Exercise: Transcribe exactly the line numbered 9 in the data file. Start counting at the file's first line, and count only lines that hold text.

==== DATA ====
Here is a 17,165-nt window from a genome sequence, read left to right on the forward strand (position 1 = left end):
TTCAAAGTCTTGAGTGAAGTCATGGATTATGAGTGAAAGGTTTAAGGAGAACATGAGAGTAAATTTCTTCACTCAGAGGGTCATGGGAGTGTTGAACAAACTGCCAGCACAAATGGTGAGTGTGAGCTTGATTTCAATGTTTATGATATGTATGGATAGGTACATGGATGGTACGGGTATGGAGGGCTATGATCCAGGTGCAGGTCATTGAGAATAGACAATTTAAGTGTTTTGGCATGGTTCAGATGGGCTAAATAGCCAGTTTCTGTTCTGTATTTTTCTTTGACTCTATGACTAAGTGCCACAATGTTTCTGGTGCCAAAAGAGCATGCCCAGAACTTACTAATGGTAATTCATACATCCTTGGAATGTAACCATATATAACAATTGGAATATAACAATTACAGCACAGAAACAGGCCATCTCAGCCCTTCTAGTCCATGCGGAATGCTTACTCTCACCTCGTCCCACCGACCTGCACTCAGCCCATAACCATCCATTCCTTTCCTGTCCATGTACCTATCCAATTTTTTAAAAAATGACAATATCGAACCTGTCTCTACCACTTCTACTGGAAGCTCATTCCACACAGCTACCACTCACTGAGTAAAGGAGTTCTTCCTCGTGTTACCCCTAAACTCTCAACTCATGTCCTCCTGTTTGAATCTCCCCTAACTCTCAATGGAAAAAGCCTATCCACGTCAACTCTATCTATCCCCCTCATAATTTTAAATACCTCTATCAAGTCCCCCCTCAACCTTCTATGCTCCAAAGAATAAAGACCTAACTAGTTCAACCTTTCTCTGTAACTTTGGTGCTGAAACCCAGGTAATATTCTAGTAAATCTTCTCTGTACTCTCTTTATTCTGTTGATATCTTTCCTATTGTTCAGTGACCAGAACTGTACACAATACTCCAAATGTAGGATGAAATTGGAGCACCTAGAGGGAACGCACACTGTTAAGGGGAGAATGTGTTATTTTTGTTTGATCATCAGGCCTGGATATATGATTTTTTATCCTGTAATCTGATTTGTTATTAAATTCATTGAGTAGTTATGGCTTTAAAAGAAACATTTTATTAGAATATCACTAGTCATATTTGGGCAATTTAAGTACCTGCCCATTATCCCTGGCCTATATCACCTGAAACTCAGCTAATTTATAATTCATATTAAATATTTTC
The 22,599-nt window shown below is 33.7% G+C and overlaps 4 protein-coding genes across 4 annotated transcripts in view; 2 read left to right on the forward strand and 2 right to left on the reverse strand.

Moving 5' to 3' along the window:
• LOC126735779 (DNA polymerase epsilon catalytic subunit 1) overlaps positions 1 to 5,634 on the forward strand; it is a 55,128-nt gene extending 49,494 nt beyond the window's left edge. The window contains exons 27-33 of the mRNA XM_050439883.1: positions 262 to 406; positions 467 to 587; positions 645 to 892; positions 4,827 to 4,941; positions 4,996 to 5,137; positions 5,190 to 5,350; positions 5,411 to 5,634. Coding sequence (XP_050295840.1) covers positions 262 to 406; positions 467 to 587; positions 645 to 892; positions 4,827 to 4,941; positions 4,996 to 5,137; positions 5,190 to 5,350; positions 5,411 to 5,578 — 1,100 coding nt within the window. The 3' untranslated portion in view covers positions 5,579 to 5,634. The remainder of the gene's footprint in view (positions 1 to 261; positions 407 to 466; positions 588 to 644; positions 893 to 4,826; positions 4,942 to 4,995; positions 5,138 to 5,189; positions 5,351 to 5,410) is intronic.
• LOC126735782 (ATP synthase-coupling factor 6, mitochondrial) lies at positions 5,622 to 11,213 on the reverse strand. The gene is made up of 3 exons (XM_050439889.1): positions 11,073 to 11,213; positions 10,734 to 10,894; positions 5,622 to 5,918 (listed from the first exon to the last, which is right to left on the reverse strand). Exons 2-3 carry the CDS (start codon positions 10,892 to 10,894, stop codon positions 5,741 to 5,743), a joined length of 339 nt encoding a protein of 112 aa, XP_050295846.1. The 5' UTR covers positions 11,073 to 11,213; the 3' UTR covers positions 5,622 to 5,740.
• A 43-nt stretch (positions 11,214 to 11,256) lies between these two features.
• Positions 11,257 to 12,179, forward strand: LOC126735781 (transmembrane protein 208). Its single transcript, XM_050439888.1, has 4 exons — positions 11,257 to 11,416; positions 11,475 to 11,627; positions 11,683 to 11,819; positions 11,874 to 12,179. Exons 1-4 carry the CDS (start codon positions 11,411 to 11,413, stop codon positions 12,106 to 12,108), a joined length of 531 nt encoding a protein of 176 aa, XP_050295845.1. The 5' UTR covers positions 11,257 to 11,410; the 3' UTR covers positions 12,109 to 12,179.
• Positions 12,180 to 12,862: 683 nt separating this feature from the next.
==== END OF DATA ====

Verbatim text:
• Positions 12,180 to 12,862: 683 nt separating this feature from the next.